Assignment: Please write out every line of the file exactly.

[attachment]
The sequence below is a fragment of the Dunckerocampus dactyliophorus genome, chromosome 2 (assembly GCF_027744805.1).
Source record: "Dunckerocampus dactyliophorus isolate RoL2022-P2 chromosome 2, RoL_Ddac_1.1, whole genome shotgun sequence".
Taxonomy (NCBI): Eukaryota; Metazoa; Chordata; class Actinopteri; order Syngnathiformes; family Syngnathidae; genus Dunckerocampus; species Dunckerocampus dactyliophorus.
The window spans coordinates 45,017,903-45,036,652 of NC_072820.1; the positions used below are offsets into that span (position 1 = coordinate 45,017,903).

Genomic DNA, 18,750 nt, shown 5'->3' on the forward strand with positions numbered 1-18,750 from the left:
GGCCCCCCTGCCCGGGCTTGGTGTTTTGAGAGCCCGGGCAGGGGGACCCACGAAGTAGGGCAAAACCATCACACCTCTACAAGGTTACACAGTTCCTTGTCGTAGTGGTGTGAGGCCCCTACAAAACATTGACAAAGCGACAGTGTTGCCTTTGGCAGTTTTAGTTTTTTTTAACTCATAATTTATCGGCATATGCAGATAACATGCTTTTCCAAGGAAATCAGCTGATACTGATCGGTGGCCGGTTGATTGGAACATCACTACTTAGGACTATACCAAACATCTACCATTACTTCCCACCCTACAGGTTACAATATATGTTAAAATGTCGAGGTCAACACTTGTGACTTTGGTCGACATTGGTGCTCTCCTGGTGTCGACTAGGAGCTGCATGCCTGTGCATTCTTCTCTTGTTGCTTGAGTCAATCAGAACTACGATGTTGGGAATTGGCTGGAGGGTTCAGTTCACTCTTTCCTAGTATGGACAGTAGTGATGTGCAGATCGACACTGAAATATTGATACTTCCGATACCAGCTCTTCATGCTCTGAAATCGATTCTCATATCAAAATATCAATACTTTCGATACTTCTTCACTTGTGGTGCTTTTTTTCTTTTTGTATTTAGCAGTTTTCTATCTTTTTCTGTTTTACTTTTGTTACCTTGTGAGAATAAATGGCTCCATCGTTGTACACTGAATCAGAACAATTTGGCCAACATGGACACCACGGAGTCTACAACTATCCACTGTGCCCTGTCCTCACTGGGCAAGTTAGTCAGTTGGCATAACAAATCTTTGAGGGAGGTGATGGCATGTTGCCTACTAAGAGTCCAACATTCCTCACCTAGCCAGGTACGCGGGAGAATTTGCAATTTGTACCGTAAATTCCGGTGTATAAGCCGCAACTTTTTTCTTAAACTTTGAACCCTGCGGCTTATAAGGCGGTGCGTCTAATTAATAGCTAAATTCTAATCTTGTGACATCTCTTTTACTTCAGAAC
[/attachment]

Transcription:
The sequence below is a fragment of the Dunckerocampus dactyliophorus genome, chromosome 2 (assembly GCF_027744805.1).
Source record: "Dunckerocampus dactyliophorus isolate RoL2022-P2 chromosome 2, RoL_Ddac_1.1, whole genome shotgun sequence".
Taxonomy (NCBI): Eukaryota; Metazoa; Chordata; class Actinopteri; order Syngnathiformes; family Syngnathidae; genus Dunckerocampus; species Dunckerocampus dactyliophorus.
The window spans coordinates 45,017,903-45,036,652 of NC_072820.1; the positions used below are offsets into that span (position 1 = coordinate 45,017,903).

Genomic DNA, 18,750 nt, shown 5'->3' on the forward strand with positions numbered 1-18,750 from the left:
GGCCCCCCTGCCCGGGCTTGGTGTTTTGAGAGCCCGGGCAGGGGGACCCACGAAGTAGGGCAAAACCATCACACCTCTACAAGGTTACACAGTTCCTTGTCGTAGTGGTGTGAGGCCCCTACAAAACATTGACAAAGCGACAGTGTTGCCTTTGGCAGTTTTAGTTTTTTTTAACTCATAATTTATCGGCATATGCAGATAACATGCTTTTCCAAGGAAATCAGCTGATACTGATCGGTGGCCGGTTGATTGGAACATCACTACTTAGGACTATACCAAACATCTACCATTACTTCCCACCCTACAGGTTACAATATATGTTAAAATGTCGAGGTCAACACTTGTGACTTTGGTCGACATTGGTGCTCTCCTGGTGTCGACTAGGAGCTGCATGCCTGTGCATTCTTCTCTTGTTGCTTGAGTCAATCAGAACTACGATGTTGGGAATTGGCTGGAGGGTTCAGTTCACTCTTTCCTAGTATGGACAGTAGTGATGTGCAGATCGACACTGAAATATTGATACTTCCGATACCAGCTCTTCATGCTCTGAAATCGATTCTCATATCAAAATATCAATACTTTCGATACTTCTTCACTTGTGGTGCTTTTTTTCTTTTTGTATTTAGCAGTTTTCTATCTTTTTCTGTTTTACTTTTGTTACCTTGTGAGAATAAATGGCTCCATCGTTGTACACTGAATCAGAACAATTTGGCCAACATGGACACCACGGAGTCTACAACTATCCACTGTGCCCTGTCCTCACTGGGCAAGTTAGTCAGTTGGCATAACAAATCTTTGAGGGAGGTGATGGCATGTTGCCTACTAAGAGTCCAACATTCCTCACCTAGCCAGGTACGCGGGAGAATTTGCAATTTGTACCGTAAATTCCGGTGTATAAGCCGCAACTTTTTTCTTAAACTTTGAACCCTGCGGCTTATAAGGCGGTGCGTCTAATTAATAGCTAAATTCTAATCTTGTGACATCTCTTTTACTTCAGAAC